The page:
For any country to function effectively- the three pillars of the Government: The Legislative, Executive, and Judiciary must work independently while maintaining a system of checks and balances precisely known as separation of power. The Legislature makes laws, the Executive implements and the Judiciary interprets these laws to adjudge the legal dispute and redress the grievances. Any Government functions efficiently and profusely when the three pillars divide their responsibilities and work independently while limiting their boundaries. Separation of power is necessitas for the survival of democracy. As has been well said by Lord Acton:- “Power corrupts and absolute power tends to corrupt absolutely”. Separation of power works efficiently only when the three branches work independently; they may cross their boundaries only as permitted by the Constitution. No democratic nation exists with strict separation of power or no separation of power. These pillars of the government are interrelated and intertwined- to keep them sectionalized is an arduous task.
India, The United Kingdom, The United States of America, etc have adopted the system of separation of power. The USA follows an unbending interpretation of the term ‘separation of power’ while India and the UK follow separation of power passably. In Indira Nehru Gandhi v. Raj Narain, Chandrachud J. also observed that the political usefulness of the doctrine of Separation of Power is not widely recognized. No constitution can survive without a conscious adherence to its fine check and balance. The principle of Separation of Power is a principle of restraint which has in it the precept, innate in the prudence of self-preservation, that discretion is the better part of valour.” Supreme Court’s main function is to dispense justice and uphold and preserve constitutional rights- not to make negotiated settlements and intervene in political or executive matters.
It was Aristotle who came up with the theory of “Mixed government” while constituting one for the city-states of Ancient Greece. But The term ‘Separation of power’ or ‘Trias Politica’ came into existence and was coined by Montesquieu, an 18th-century French philosopher- the Monarch, Parliament, and the Courts of law. His writings had inspired the Constitution of the USA and the Declaration of the rights of man. His idea behind a well-ordered polity was the separation of functions of the independent bodies to promote liberty, efficacy and prevent the concentration of power. Separation of power works efficiently only when the three branches work independently; they may cross their boundaries only as permitted by the Constitution. His wise words in his book “There is no liberty if the judiciary power is not separated from the legislative and executive. Were it joined with the legislative, the life and liberty of the subject would be exposed to arbitrary control; for the judge would be then the legislator. Were it joined to the executive power, the judge might behave with violence and oppression.”
The Supreme Court has intervened in a political scenario of the recent farm laws’ protest. The main function of the judiciary is to interpret the laws and determine their constitutionality if ever a party approaches the court. The protests have been carried out against the legislature to repeal the newly enacted farm laws on the pretext that they are unjust. The protest against the farm laws is a political one that needs to be handled by the executive and the legislature. The judiciary should look after a matter only when the question is about challenging its legal position or constitutionality. The Supreme Court has not only intervened in the matter but also formed a committee for negotiating and settling their grievances with regards to the farm laws. These recent interventions are a blemish on the democratic sphere; where the separation of power is one of the most fundamental features. Every pillar of the Government should function and adhere to their boundaries of work.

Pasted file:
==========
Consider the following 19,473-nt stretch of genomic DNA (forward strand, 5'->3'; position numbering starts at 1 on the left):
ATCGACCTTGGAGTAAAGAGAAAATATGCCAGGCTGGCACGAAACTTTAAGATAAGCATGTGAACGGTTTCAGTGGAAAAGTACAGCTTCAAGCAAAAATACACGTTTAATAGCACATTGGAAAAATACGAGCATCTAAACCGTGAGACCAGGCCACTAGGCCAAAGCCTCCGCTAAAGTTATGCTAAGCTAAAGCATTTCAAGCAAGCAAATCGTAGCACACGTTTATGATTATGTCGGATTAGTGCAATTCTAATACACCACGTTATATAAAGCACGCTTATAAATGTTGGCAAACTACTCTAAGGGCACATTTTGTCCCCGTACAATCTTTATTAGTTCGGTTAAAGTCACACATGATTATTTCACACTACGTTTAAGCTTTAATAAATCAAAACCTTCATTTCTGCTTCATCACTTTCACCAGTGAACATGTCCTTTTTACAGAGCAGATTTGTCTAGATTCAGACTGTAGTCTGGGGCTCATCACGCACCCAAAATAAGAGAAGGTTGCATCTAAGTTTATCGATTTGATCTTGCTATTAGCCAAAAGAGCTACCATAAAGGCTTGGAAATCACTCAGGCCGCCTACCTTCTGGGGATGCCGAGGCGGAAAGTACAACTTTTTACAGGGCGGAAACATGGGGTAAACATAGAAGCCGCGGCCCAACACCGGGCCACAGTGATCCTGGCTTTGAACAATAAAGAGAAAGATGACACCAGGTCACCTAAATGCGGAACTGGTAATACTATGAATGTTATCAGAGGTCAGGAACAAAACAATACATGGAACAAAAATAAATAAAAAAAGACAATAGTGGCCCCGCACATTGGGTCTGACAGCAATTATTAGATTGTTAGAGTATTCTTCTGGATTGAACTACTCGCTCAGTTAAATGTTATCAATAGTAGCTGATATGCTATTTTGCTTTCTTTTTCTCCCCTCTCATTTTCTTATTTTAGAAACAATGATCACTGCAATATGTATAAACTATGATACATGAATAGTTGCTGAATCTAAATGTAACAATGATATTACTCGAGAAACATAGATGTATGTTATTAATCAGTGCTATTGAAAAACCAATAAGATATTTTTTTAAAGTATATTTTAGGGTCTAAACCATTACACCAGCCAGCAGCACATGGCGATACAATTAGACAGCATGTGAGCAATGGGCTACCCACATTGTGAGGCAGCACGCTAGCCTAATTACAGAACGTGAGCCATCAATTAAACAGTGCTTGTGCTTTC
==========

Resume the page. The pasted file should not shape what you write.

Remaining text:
Even though the Government has not been able to negotiate and end the protests for the farmers have been obstinate and hellbent on repealing the farm laws, it is not the judiciary’s domain to intrude into the matter and take any decision into their hands.
The latest developments have seen an upsurge of cases where the judiciary has intervened in legislative or executive disputes. This has been considered a dent in the system of separation of power. A democratic institution exists on the equilibrium maintained by the three fundamental pillars of the Government.
- Hazratbal militants: Dating back to 1993, judicial overreach has been in existence. The Indian military inorder to get the militants out from the Hazratbal shrine in Shrinagar, it had restricted food supplies to them. The Supreme Court intervened and ordered to make a provision of food to the militants for ending their sufferings. It also directed the Centre to arrange for a National Disaster Management Fund. The Court overstepped when they intervened in the matter and disturbed the army’s strategy.
- The BCCI matter: The matter arisen in the Supreme Court was regarding betting in IPL. While the Supreme Court set up the Lodha Committee, it recommended measures for reforms in the BCCI. It did not comment on the betting matter, instead referred the main issue to the Parliament. The BCCI is registered under the Tamil Nadu Societies Act, it also does receive any funds or grants from the Central or State Government. It follows its own bye-laws. Thus, the Lodha Committee had no authority to make recommendations regarding reforms in the BCCI.